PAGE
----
The digital age has created unimaginable opportunities for people across the world, to learn, share and communicate in a global conversation. The BBC World Service has closely documented that conversation for ten years, first as Go Digital (which launched in 2001) then, as the world went digital, so did the programme - becoming Digital Planet.
Another year, another change, and in Spring 2011, Digital Planet took the name of its television sibling. Click.
When the programme began, it started by charting the so-called ‘digital divide’. But over the last decade, that divide has shifted away from a discussion about north vs. south, developed vs. developing, to fundamental questions around access, openness, censorship, privacy and ownership.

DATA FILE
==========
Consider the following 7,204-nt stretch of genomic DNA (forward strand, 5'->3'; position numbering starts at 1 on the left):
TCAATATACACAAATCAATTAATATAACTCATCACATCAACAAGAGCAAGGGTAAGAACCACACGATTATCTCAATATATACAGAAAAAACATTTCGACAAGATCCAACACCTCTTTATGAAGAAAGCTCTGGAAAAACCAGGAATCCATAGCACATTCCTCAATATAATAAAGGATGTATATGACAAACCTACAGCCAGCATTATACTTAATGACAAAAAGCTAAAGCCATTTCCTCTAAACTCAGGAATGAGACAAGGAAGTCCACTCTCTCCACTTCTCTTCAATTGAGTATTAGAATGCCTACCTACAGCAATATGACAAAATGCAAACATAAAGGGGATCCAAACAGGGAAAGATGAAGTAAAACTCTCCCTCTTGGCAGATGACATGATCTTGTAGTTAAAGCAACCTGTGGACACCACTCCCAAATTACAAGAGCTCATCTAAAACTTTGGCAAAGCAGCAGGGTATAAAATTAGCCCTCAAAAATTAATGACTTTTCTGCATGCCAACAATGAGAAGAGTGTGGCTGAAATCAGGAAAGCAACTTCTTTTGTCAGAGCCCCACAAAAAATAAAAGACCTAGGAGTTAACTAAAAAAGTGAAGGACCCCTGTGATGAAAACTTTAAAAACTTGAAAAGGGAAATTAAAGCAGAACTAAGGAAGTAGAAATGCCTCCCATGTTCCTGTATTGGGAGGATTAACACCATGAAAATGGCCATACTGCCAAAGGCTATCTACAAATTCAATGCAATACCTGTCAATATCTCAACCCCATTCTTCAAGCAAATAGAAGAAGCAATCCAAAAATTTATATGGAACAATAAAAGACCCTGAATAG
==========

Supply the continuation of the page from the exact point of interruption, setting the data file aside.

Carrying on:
In a series of six programmes for 2011, we'll explore the conversation around openness and what it reveals about the changing nature of society as well as the changing nature of the web itself.
Amongst other questions, we’ll ask: what is openness? Is an open web more beneficial for society and if so, whom does it benefit most? Does openness hinder innovation or help promote it? Is the open tradition from which the web emerged under attack and if so, should and can it be protected?
From Hacker parties in Brazil, to the political impact of social media on in Tunisia, to open source geo-mapping at SXSW in Texas, Digital Planet will investigate openness in a digital age.
To listen to the programmes, find out transmission details or get the podcasts, visit Click on bbc.co.uk
The Openness in a digtal age programmes will run monthly